Live cattle exports to Britain are being hit by a technical labelling issue in respect of beef originating in Ireland and finished in Britain.
Agriculture Minister Simon Coveney outlined the difficulties in a pre-Christmas Dáil debate on the live trade.
Mandatory labelling rules prevent final retailers from describing any beef products derived from animals born in Ireland but exported live for finishing and processing in Britain as either British or Irish.
Labelling of such product has to state the country of birth as Ireland, the country of rearing as Ireland, and the country of slaughter as the UK.
As this is regarded as difficult to communicate to consumers and likely to cause unnecessary labelling complications, British retailers prefer to market British and Irish beef separately as part of their product mix.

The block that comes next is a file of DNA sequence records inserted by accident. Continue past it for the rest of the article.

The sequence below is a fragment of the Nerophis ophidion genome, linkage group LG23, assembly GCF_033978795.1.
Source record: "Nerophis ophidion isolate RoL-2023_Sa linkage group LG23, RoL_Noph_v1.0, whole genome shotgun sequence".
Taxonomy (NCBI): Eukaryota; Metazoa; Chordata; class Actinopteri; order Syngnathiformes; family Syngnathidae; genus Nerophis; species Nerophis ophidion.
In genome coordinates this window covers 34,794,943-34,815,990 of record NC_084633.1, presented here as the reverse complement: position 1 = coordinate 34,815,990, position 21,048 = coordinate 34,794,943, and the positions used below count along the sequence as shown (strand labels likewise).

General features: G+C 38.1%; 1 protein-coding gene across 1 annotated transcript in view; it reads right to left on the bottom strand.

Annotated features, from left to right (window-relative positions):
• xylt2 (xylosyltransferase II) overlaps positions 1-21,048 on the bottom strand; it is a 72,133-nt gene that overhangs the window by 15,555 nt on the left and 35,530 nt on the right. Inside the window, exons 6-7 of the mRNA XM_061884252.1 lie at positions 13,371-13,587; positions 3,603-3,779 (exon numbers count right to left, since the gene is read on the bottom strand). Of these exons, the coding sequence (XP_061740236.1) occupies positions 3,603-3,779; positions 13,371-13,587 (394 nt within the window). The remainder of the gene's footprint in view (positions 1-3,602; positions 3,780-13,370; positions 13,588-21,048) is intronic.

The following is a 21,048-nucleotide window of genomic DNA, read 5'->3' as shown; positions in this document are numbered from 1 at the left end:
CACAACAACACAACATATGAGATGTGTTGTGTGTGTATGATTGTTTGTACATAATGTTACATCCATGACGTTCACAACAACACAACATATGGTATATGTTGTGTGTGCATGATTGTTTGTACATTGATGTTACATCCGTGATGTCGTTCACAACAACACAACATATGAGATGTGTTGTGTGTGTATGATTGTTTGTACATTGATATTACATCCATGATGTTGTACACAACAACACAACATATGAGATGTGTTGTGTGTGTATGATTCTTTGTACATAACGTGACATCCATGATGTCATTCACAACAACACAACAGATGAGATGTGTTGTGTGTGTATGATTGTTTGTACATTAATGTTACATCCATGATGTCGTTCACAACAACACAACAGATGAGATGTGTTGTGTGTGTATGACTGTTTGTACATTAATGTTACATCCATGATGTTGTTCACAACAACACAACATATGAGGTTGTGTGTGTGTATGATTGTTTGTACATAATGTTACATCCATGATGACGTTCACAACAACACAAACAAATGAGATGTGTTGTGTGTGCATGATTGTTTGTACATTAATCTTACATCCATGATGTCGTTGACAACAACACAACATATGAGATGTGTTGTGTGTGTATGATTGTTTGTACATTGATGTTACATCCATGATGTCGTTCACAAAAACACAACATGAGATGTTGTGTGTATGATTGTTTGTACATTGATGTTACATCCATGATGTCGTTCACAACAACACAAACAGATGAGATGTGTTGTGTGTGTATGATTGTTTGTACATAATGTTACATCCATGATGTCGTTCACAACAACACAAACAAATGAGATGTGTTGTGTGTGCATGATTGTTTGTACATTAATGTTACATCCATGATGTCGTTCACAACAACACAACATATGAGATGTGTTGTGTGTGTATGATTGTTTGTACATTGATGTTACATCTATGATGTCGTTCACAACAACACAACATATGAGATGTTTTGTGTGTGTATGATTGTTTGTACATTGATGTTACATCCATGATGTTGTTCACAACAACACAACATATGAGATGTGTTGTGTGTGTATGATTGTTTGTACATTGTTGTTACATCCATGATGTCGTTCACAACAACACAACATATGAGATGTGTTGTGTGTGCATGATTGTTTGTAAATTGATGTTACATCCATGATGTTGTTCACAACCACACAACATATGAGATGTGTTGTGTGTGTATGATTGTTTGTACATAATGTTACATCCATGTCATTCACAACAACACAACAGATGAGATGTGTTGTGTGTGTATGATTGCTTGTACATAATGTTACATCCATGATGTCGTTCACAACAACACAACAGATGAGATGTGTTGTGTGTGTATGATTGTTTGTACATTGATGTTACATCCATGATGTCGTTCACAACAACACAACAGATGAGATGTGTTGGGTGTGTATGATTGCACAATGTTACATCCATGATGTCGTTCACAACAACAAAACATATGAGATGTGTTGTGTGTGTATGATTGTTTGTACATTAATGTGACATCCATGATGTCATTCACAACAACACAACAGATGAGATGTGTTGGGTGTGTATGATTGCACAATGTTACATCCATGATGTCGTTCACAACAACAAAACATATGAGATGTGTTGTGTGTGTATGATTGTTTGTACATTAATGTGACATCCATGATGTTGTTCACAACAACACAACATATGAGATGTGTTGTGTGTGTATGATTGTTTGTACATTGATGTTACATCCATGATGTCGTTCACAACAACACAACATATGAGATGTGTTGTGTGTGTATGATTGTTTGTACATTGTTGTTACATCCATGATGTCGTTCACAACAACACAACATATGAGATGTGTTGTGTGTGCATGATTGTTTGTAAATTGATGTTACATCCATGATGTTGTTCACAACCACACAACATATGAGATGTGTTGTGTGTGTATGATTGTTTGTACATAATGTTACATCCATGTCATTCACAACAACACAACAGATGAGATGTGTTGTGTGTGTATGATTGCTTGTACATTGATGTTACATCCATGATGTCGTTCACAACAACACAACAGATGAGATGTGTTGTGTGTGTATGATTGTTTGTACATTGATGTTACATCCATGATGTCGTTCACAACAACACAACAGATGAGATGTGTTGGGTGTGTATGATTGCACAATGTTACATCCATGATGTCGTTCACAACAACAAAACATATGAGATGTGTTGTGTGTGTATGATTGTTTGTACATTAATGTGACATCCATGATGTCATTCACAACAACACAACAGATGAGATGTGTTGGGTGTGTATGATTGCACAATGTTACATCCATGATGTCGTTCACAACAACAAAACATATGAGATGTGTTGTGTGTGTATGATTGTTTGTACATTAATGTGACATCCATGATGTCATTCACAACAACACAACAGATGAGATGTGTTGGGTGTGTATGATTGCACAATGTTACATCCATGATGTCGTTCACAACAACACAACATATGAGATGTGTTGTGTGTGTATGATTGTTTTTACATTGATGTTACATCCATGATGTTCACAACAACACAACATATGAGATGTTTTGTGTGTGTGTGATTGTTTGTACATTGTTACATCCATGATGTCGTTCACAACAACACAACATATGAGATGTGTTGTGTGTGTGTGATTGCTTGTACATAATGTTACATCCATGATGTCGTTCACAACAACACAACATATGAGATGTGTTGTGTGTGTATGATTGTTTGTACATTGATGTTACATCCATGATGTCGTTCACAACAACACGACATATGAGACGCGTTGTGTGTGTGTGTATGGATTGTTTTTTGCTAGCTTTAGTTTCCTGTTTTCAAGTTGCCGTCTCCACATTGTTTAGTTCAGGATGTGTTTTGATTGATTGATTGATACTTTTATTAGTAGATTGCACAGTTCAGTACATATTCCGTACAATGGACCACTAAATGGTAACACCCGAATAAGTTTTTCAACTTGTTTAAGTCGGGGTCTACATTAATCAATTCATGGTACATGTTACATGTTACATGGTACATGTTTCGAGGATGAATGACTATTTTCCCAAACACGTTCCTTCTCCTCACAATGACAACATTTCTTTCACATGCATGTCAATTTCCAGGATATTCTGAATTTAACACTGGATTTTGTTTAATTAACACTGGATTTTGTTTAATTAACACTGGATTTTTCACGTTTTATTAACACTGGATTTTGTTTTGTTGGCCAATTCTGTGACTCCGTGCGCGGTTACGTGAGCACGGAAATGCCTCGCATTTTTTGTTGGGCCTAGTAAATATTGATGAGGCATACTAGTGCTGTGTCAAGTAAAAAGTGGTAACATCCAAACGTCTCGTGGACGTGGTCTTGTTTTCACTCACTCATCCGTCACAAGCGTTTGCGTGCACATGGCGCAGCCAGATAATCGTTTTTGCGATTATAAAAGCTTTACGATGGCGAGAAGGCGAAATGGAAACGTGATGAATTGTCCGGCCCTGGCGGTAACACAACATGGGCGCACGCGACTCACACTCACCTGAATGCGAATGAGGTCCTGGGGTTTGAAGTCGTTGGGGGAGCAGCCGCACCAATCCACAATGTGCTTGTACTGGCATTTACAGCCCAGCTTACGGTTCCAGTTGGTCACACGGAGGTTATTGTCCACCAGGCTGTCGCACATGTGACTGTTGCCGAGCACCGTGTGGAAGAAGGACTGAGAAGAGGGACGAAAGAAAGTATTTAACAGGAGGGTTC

This effectively means, as a matter of policy, they prefer beef to be sourced from animals originating in one country only.
In addition, logistical difficulties arise when a small number of Irish-born animals are slaughtered in a UK meat plant.
These carcasses have to be de-boned in a separate batch, packaged and labelled accordingly, incurring additional costs for the processor.
Mr Coveney said Bord Bia has repeatedly raised the labelling issue with the British retail sector.
But the multiples are unlikely to change their stance as they seek to shorten their supply chains in the wake of the equine DNA issue.
Bord Bia will continue to pursue all opportunities to maximise the value and volume of our beef and livestock exports to the UK, he said.
Deputy Denis Naughten said the labelling law in the UK is the same as that in every other EU member state.
Mr Coveney said regardless of what Ireland wants or what suits it, the British beef industry has made a judgement call that British consumers want clarity in terms of labelling.
“Consumers want to know they are buying either British beef or Irish beef,” That is my understanding of the issue,” he said.
Deputy Éamon Ó Cuív said there was considerable concern about the lack of competition in the cattle and sheep sectors.
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